Forty-two adult female and male subjects who have been skating for at least two years were invited and volunteered in the study. All skaters, 26 female (age 23.3 [+ or -] 6.5 yrs, height 1.69 [+ or -] 0.07 cm, body mass 63.0 [+ or -] 6.5 kg) and 16 male (age 24.7 [+ or -] 10.0 yrs, height 1.78 [+ or -] 0.06 m; body mass 77.2 [+ or -] 9.9 kg) were recruited from the local skating association. They were members of an inline skating club or inline hockey club, which regularly participated in national amateur competitions. However, while some skaters participated both in training and in amateur competitions, others did not compete but regularly participated in training for health reasons, as described by Kokko et al. (2009). All skaters were interviewed before the study in order to check their eligibility, to establish two qualitative groups, and to ensure gender balance in both categories. During the interview they were asked about their skating experience and whether they had participated in competitions. Based on their responses, skaters were allocated to either competitive-level group (>2 years of amateur competition experience) or recreational-level group (no competition experience). Both groups had a similar distribution of males and females (~60% female vs. ~40% male) and did not differ in their sprint/agility performance. Inclusion criteria included at least 2 years of roller training experience, at least once weekly, the absence of illness, and no recent injury. The study was approved by the Ethics Committee of the University of Zagreb, School of Kinesiology. Each subject was individually informed about the nature, purpose and potential risks of the study, and written consent was obtained in compliance with the Declaration of Helsinki.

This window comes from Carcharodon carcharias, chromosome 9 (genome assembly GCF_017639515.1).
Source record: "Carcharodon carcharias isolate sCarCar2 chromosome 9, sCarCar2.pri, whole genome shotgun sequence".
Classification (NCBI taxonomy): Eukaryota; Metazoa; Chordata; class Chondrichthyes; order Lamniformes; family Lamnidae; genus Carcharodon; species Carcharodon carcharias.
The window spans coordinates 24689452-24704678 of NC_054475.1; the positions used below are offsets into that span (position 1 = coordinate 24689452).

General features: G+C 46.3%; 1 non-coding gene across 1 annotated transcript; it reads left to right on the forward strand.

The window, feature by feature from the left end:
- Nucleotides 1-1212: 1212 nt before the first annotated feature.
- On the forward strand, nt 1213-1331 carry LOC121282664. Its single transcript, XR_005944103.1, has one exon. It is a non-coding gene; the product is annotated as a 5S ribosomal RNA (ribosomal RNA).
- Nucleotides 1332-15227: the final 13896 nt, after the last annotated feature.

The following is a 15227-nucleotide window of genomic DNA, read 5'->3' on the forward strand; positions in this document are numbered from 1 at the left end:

The Inline Skating Skill Test
The test was constructed to evaluate the individual's inline skating skill. It included techniques typical for roller sports such as start, circling and S-turning, push-off technique, acceleration, direction changes, and parallel technique. The following components of skills were tested: efficiency of pushing technique, coordinated direction changes and speed save. Thus, the performance time was used as an outcome measure of the evaluated inline skating test. The 83 m long testing course consisted of two tasks involving skating in 360[degrees] circles around markers (cones), three long accelerations using the push-off technique and each of those followed by parallel skating through the four cones positioned for slalom. As depicted in Figure 1, the goal was to skate the skating...